EG: Every so often over the past several years, an ex would email me. I happen to know that this ex likes to be friend with his ex-girlfriends (he kinda collects them), and that if/when an ex-girlfriend doesn’t want to be in touch, it upsets him.

    Ugh. I’ve had guys who’ve broken up with me (or who I’ve broken up with) want to be friends, and my response is always the same: Right now, it would be a little weird for me. There was one guy like yours who seemed to think that us being friends would help his Nice Guy cred–I finally snapped and asked him what the fuck part of “Being friends with you would be weird for me” didn’t he understand? Jesus. I will give you your wish and make myself scarce (break up with me and you’ll never see me or even hear my name again) but I will not be your buddy to validate your self-image.

  43. Andie says:

    Just a question.. for those that are saying that no one should be obligated to explain a breakup, are you speaking solely in the context of dating or do you believe this applies to a marriage/co-habitational situation as well?

  44. Sheelzebub says:

    Andie, the original letter was about a boyfriend/girlfriend relationship, not marriage or cohabitation. I get rather stroppy with this whole OMG MARRIAGE rhetorical thing because I’ve seen it flung about far too many times. In other comment threads I’ve seen people cast aspersions on those who want to leave an unhappy relationship (before the marriage or moving in part) because ZOMG what would you do if this issue came up if you were married? VOWS. Except they aren’t married, and it’s a hell of a lot easier and less complicated to end a relationship that isn’t working for you before you marry them or move in with them.

    It would be nice if we all knew why a relationship didn’t work out. But with marriage or a cohabitation, one would think that both people would have some idea it was on the rocks for a while. That there were attempts to work things out. That the breakup wouldn’t be a complete surprise.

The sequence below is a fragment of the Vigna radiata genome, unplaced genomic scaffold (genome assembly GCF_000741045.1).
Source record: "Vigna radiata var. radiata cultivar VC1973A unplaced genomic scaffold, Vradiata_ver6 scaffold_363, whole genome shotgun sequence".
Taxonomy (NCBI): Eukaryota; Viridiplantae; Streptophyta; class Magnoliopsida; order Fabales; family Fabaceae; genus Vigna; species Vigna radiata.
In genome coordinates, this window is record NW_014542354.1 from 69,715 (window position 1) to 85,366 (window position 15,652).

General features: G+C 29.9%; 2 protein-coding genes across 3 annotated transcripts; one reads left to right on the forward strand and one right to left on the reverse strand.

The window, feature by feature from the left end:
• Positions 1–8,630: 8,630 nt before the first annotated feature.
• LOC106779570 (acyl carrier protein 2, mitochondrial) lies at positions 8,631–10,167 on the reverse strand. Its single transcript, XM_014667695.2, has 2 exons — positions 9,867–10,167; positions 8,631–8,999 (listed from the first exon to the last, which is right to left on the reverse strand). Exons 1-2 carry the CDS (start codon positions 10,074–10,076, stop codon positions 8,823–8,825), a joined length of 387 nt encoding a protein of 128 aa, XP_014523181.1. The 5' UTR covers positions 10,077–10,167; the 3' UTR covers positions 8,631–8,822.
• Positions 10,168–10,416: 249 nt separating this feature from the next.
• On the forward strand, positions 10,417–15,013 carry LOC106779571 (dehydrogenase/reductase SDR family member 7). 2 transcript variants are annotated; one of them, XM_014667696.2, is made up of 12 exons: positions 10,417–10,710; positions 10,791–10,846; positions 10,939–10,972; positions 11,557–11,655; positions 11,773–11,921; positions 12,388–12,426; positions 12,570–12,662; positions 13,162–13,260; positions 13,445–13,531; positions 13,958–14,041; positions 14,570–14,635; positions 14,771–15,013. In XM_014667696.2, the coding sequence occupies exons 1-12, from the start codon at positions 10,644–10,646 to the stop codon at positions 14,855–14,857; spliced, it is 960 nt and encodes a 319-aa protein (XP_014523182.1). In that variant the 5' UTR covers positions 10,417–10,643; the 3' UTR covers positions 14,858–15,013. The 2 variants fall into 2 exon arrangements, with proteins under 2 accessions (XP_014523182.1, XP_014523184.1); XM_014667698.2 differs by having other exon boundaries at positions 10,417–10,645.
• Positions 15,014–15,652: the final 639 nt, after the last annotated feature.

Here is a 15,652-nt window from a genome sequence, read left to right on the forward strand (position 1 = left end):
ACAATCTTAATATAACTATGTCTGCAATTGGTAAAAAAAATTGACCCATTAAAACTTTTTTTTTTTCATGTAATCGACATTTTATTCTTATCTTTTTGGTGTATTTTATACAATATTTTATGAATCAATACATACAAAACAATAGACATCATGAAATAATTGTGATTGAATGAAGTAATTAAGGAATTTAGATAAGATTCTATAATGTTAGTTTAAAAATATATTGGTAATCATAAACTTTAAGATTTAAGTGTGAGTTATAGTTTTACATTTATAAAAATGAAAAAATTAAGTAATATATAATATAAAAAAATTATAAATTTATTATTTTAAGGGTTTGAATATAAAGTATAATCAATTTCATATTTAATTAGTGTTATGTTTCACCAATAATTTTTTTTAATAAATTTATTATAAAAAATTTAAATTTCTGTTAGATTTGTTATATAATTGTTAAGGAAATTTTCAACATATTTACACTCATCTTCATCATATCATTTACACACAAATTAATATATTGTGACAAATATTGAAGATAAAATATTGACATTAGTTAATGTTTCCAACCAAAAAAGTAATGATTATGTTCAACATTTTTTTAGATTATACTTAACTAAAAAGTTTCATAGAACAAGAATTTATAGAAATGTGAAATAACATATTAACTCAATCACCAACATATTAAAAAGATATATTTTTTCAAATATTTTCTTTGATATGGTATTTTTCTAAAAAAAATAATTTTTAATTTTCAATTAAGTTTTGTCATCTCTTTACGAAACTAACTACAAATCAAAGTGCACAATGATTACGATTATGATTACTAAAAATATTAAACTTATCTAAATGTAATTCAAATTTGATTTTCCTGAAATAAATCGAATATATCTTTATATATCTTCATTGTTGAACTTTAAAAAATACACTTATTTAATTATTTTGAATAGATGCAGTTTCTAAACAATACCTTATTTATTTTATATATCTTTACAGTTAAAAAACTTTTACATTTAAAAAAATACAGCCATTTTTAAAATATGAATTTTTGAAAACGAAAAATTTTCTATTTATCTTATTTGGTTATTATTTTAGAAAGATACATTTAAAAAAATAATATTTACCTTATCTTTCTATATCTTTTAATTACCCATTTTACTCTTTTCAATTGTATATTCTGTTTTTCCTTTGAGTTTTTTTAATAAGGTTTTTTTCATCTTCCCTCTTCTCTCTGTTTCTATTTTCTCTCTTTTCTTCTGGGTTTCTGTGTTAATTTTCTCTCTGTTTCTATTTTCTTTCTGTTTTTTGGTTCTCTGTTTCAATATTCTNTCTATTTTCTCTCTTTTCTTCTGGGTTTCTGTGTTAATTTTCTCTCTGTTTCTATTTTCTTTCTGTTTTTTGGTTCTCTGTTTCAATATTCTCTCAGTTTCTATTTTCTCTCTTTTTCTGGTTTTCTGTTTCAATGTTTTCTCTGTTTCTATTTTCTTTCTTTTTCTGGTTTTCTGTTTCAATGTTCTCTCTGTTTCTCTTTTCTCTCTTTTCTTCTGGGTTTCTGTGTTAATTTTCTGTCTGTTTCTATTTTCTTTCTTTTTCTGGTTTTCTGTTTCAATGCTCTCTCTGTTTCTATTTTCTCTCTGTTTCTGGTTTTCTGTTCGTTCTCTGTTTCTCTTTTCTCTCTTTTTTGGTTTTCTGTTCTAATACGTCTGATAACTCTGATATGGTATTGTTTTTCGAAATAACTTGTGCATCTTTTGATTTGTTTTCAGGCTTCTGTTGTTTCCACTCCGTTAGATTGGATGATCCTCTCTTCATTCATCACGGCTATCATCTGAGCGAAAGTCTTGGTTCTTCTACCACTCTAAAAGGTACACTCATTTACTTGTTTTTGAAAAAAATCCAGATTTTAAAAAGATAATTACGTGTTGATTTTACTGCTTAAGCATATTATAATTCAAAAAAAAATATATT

But let’s say one person was caught completely blindsided. It happens, I know. First, both people would be in touch over splitting up their stuff, etc. So whether or not you want to have contact with the other person, there will be some to straighten that out (and if you have kids, there’s the co-parenting).

    But what is haranguing someone for an explanation you deem satisfactory going to do if they don’t want to discuss it? It’s shitty to be sure but it’s their prerogative. If someone dumps you with no explanation or warning–or if they just leave in the dead of night–do you really think you’re going to get any satisfaction if you demand an explanation? Do you really think that someone who’s capable of dumping you out of the blue with no warning is necessarily going to give you a straight answer?

    Having been harangued by an ex over my reasons for ending a relationship, reasons that he deemed Not Good Enough, it’s threatening and really fucking creepy.

    Also–the original letter alluded to the fact that she did explain why but he was still pissed and venting his spleen. Most people, when they break up, give a reason. I get hives over the idea of having to explain and justify reasons for breaking up (and apologize for breaking up) after I have broken up with someone and already gave reasons because a) I already gave him reasons b) it smacks of not accepting these reasons and negotiating/pushing boundaries and c) the spleen venting is misplaced. It sucks to be dumped. That doesn’t mean that the person who breaks up with you or me or the Nicest Guy In the World Ever We Swear is supposed to nurse our feelings through this.

    Like Heather upthread, when I broke up with boyfriends, I had my reasons. I get that they didn’t like it but the constant demands for contact and attention from two winners were tiring and after a while scary.

  45. Koga says:

    Women who want to break up and move on says its over and get on with life.

    Women who are needy stalkers who can’t just move on write these juvenile “break up letters”.

  46. Andie says:

    Okay thanks for the feedback. Usually I adhere to the ‘This is a discussion thread, not an advice forum’ but I wanted to get some feedback as to whether I’m justified in still being ‘really fucking pissed’ on occasion that I never got any explanation from the horses mouth, even though I long ago gave up on getting a straight answer on why the ex-hub walked without warning, which is why I asked about the marriage v dating context.

  47. groggette says:

    Noooo! I missed it :(

    I have a feeling I could have used a letter like this with the most recent ex (not that I would have worked, but it definitely couldn’t hurt) who hounded me again ang again for my reasons for breaking it off with him, sometimes just immediately after I explained why. And then repeatedly called me a bitch and asshole… followed promptly by begging for me back again and not wondering why that wasn’t a winning strategy for him. I even asked him one time why he still wanted to date me if I was obviously this huge monster in his eyes, and why I would want to date him, knowing he felt that way about me, and I only got confused silence in response.

  48. Unree says: